Under the hood, the model InFocus sent me features an Intel Atom x5-Z8500 Cherry Trail processor, 2GB of RAM, 32GB of storage, 802.11ac WiFi, Bluetooth 4.0, and an 8.1 Whr battery. It runs Windows 10 Home Edition 64-bit software.
The current dock does not include a 3.5mm headset jack, so if you want to connect headphones or speakers you’ll either need to use Bluetooth or invest in a USB audio dongle (and probably a USB hub or extension cable).
The $170 Kangaroo Plus model has the same processor, battery, and wireless capabilities, but it features 4GB of RAM and 64GB of storage and does not have an operating system pre-installed.
What can you do with it?
InFocus positions the Kangaroo Mobile Desktop as a solution for use at home, at work, or while on the go.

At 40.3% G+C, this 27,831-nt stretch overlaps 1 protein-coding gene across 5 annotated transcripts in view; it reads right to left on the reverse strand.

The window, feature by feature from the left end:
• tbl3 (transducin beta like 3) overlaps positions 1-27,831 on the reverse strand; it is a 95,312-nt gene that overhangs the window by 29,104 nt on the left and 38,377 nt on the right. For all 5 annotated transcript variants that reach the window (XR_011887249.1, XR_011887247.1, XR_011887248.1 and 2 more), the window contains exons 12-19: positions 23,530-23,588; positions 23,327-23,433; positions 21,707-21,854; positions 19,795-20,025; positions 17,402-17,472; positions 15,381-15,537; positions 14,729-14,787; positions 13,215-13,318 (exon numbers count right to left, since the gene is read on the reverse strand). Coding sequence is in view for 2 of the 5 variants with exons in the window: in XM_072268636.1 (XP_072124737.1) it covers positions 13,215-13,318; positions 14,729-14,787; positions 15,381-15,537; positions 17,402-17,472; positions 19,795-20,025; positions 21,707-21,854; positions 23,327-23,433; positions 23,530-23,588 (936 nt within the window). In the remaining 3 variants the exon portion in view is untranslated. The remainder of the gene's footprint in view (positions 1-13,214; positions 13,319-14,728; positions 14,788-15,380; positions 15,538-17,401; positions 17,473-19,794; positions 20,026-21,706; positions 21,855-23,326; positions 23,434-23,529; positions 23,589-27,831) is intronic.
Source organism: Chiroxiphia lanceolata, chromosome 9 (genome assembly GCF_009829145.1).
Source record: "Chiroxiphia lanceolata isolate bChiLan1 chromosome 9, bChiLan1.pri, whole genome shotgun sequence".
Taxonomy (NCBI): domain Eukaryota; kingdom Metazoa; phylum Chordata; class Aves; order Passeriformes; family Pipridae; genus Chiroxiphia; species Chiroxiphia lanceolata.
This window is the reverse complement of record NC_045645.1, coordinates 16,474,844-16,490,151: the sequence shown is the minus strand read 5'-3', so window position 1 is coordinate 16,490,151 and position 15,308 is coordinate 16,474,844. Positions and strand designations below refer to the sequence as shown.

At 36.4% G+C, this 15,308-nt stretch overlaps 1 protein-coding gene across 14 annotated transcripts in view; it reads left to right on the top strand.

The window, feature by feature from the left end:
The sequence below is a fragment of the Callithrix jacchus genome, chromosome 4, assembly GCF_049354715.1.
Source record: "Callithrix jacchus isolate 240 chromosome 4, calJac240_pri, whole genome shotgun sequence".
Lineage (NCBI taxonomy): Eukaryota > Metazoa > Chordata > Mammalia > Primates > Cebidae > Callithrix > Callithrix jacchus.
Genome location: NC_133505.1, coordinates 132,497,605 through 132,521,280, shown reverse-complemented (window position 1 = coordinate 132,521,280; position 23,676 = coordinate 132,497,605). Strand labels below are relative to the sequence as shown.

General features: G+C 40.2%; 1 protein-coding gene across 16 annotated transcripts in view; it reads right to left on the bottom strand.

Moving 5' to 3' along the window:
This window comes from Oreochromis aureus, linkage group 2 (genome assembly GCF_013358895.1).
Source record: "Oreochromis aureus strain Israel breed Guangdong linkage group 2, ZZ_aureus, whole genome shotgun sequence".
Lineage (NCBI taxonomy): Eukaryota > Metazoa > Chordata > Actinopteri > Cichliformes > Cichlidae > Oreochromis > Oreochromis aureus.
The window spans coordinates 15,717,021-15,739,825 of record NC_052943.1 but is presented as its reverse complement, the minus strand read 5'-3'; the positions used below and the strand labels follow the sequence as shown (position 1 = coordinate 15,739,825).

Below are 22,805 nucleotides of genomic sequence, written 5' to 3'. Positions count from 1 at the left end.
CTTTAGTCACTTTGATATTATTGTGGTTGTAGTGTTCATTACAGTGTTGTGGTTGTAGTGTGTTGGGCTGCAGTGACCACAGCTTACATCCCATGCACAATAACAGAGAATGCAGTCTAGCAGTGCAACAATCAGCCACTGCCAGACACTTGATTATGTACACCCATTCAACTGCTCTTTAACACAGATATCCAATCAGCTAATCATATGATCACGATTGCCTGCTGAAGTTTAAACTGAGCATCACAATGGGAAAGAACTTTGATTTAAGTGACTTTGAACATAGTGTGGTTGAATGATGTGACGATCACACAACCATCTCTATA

Since it’s basically a full-fledged computer, albeit a low-power one, you can use it to run business or productivity apps including Microsoft Office, Adobe Photoshop, Quicken or Quickbooks, and much more.
Or you can use it as a media-centric device. Plug it into a TV and you can watch videos from Netflix, YouTube or Hulu on a big screen, play (some) games, or access your music, movies, and photos.
Thanks to the built-in battery, the Kangaroo computer can run for up to 4 hours at a time even when it’s not plugged in. InFocus offers an OSLinx app that lets you connect the computer to an iPad with a USB cable, turning an iPad into a sort of portable display for the little Windows computer.
Note that there’s no way to deliver audio to an iPad though. You’ll need Bluetooth headphones or speakers if you want to hear sound on the go.